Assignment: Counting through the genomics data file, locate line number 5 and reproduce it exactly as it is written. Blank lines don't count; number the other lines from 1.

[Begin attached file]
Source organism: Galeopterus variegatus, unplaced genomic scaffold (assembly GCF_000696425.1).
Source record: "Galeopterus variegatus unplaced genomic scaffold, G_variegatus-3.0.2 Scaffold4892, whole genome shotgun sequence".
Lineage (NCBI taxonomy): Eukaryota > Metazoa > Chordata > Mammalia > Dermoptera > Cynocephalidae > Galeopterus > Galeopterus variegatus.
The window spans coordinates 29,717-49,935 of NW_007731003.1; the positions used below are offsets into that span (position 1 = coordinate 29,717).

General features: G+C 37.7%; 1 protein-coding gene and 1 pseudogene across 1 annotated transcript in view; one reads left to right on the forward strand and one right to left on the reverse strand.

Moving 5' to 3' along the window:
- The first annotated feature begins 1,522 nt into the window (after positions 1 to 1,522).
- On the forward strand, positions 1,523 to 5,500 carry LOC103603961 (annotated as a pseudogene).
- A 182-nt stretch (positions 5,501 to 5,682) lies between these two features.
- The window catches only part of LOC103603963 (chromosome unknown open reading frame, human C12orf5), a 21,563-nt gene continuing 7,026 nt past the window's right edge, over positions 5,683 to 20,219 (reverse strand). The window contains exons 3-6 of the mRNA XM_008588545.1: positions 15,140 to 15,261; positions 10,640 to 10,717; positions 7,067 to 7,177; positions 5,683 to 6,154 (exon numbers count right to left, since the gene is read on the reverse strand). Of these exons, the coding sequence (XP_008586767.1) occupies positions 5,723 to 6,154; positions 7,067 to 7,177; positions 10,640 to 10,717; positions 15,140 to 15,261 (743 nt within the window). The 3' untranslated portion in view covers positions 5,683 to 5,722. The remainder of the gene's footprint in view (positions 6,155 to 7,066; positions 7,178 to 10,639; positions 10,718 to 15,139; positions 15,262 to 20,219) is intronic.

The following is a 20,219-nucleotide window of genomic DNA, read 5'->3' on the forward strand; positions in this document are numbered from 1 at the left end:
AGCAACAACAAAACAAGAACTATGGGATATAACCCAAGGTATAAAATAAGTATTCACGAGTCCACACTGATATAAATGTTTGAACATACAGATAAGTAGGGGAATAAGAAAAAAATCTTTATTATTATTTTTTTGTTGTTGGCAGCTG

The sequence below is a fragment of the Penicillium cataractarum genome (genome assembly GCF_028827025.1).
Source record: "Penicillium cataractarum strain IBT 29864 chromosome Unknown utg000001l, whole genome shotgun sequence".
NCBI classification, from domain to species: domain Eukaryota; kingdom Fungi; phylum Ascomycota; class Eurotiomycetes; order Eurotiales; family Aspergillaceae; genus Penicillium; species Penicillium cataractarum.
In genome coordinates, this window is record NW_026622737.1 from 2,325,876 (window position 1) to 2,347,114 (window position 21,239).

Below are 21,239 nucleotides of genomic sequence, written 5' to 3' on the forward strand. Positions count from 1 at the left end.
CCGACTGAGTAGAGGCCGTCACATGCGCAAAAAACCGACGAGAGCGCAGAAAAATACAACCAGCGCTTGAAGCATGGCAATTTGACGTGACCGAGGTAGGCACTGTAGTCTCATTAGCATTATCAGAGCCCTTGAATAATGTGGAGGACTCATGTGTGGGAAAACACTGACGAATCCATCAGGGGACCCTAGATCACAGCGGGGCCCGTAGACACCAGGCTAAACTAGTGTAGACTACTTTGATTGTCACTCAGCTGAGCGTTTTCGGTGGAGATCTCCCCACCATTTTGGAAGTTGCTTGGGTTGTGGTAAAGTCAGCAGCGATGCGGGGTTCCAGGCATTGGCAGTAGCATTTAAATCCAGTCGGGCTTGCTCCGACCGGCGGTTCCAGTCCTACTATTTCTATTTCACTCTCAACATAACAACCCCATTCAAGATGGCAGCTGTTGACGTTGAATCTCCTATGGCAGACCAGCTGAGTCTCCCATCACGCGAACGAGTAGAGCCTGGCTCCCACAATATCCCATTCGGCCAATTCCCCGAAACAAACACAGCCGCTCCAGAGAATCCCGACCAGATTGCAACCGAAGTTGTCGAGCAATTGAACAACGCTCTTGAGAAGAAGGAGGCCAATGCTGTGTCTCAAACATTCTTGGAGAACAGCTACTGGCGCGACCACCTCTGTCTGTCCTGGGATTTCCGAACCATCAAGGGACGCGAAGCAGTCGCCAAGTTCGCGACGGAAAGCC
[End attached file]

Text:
General features: G+C 37.7%; 1 protein-coding gene and 1 pseudogene across 1 annotated transcript in view; one reads left to right on the forward strand and one right to left on the reverse strand.